29

If you're making a day trip to the UK and then back to the place you arrived from, then you're not in transit, and a transit visa wouldn't do you any good. You'd need a Standard Visitor Visa, which must be applied for in advance. The 8 days you have until you leave will probably not be enough for this application to be completed unless you pay for super-...


27

There is no requirement that visitors to the Schengen area (which Czechia is part of) need to be invited by a citizen or resident. The standard procedure is that your friend would apply for a visa for a tourist visit on his own behalf and get a visa on the strength of his own circumstances. Then once he arrives he'd be free to visit you or not. Generally ...


24

In Czech Republic, invitations (pozvání) are highly formalized and often impractical. Here's the process: Depending on the type of invitation (see below), you may need to prepare a bank statement or ATM slip showing how much funds you have. You visit a foreigners' police office (odbor cizinecké policie) and fill out a form on a computer. The form is printed ...


17

Transit visas are for entering a country where the only purpose – or, at least, the main purpose – is to connect to transport to a third country. Your purpose for visiting the UK is purely tourism: you want to spend a few hours visiting and then return to the country you came from. You can't do that on a transit visa: you need a ...


13

No problem at all if you explained it in your visa application. If you want to make changes to your original itinerary, that is also possible, but then you must avoid the appearance that you misrepresented your itinerary. Having hotel reservations, etc., for Switzerland should resolve this.


7

Yes, she can apply for a visa as a family member of an EU citizen. It doesn't matter how she got her ILR/residence permit/etc, that's irrelevant for the Schengen visa rules. She is the spouse of an EU citizen, so she's eligible to apply on that basis. As she is eligible to apply as a family member of an EU citizen, she should do so - the application ...


6

Norway is part of the Schengen area (most of the European Union, plus Norway, Switzerland and Liechtenstein), which has a common visa scheme. In particular, Schengen includes Italy so if you actually have a multiple-entry Schengen visa that's still valid, you can already travel to Norway. Alternatively, the fact that you've already had a Schengen visa means ...


5

What you've found by googling is correct, the VAC staff member seems to have misinformed you. Flights within the Schengen area, such as your flight from Frankfurt to Helsinki, are esssentially "domestic" flights for immigration purposes - there are generally no immigration controls before or after them (occasional spot-checks may be possible). Your paperwork ...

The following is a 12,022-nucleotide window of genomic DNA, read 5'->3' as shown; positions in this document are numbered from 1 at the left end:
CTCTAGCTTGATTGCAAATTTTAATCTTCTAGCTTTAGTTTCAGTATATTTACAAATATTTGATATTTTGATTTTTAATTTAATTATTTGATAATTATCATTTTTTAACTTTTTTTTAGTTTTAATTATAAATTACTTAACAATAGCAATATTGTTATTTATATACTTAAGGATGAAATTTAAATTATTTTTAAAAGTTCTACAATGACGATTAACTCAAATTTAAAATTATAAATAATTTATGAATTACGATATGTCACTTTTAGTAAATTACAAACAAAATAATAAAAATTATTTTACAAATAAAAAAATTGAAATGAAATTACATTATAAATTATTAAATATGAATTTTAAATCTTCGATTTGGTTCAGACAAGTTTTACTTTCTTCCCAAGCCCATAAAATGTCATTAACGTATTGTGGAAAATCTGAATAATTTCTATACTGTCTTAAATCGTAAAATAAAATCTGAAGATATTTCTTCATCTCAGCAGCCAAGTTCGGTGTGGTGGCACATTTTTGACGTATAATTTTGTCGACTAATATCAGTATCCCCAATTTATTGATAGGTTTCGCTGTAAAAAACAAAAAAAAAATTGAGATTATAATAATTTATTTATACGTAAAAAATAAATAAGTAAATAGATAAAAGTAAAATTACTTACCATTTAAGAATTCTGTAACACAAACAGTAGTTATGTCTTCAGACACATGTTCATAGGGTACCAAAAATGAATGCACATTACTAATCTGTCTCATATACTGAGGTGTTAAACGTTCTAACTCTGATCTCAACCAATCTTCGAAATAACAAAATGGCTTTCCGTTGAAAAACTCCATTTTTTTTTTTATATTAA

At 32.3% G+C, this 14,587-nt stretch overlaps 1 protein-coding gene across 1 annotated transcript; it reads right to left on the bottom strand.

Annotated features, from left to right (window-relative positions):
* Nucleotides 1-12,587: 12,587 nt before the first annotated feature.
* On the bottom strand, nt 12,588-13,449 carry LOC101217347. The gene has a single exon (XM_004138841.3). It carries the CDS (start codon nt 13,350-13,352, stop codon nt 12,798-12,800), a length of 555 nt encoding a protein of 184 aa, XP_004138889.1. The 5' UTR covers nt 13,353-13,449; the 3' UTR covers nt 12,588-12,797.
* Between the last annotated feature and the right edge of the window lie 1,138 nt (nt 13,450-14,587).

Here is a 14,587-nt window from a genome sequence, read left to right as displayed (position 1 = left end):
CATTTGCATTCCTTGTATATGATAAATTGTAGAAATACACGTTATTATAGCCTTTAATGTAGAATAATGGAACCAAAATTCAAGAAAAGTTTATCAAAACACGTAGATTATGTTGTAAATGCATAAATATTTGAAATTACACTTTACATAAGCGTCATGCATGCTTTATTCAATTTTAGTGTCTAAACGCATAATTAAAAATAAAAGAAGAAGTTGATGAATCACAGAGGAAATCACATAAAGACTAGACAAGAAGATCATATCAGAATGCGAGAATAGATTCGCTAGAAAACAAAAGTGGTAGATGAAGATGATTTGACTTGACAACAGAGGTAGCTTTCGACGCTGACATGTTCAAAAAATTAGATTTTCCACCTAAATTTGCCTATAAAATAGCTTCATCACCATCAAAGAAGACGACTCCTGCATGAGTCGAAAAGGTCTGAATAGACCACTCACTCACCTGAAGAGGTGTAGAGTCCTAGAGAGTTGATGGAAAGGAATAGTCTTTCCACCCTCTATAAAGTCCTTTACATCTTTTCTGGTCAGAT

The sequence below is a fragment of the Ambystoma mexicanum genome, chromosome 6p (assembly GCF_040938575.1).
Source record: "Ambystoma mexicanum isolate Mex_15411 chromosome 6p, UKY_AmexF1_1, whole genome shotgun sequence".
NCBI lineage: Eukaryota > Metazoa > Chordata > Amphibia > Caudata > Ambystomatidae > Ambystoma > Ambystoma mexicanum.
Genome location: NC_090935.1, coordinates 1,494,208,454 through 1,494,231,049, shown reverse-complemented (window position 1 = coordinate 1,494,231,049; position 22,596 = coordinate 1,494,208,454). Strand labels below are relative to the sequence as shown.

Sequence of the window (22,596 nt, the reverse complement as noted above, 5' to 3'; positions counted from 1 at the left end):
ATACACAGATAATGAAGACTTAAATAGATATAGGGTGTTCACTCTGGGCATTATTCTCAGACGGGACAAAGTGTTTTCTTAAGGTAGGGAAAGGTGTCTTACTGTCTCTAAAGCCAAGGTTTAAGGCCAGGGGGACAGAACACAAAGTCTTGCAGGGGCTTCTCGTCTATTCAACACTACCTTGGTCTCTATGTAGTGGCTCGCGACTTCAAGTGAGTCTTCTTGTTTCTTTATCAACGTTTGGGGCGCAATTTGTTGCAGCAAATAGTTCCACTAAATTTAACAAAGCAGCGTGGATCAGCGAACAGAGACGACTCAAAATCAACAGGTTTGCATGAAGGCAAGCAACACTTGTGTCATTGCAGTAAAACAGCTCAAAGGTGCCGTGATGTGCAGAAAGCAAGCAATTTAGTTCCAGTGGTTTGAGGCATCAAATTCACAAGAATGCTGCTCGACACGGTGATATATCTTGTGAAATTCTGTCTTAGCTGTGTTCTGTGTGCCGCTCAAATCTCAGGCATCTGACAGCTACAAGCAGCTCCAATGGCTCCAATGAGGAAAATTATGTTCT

5

You did your job great. Schengen rules require that you apply for the visa by the main destination of your itinerary, not the port of entry. You applied in Switzerland, you are going to visit Switzerland for the main of your journey. Check ✔ Now, Schengen rules allow you to visit every Schengen country in any order. No one forbids you to stay in Germany ...


4

This constilation should pose no problem. your employment ends because you are starting an education in the US, both of which you can prove If you can show that this just is a stopover (ticket to US with F1 Visa) and can finance the time in the Schengen area, this should be treated as a valid travel reason. It is basically an extended transit. Write a ...


3

Yes, a Nigerian citizen becomes eligible for Turkish e-Visa if he/she is holding a valid Schengen visa. Please note that there are some additional requirements. The website returned the following ones. I chose "Nigeria" and "Ordinary Passport" to see this list. You must meet all the requirements listed below in order to obtain an e-Visa. Please confirm ...


3

This is unfortunately not quite clear. The actual Schengen legislation that governs visa-free short stays does not clearly say that you must exit and re-enter the Schengen area in order to "trigger" your visa-free period. In fact it seems to be hard to argue that this is even a plausible interpretation of any text in the regulation. On the other hand, there ...


3

No, unfortunately for you the Schengen 90/180 rule is hard and fast. The only way to go to the Schengen area for more than 90 days is to get a national visa from the country where you will reside. As you were not granted a dependent visa for Germany, you cannot exceed the 90/180 rule. With a multiple-entry visitors visa, however, you can spread your 90 ...


3

According to the German Missions in the United States page on Schengen Visa / Short Stay Visa an appointment in Washington is not going to work: Visas must be applied for at the German Embassy or Consulate General in charge of the applicants place of residence (for example an Indian citizen with H1B Visa residing in Portland/ Oregon must apply at the ...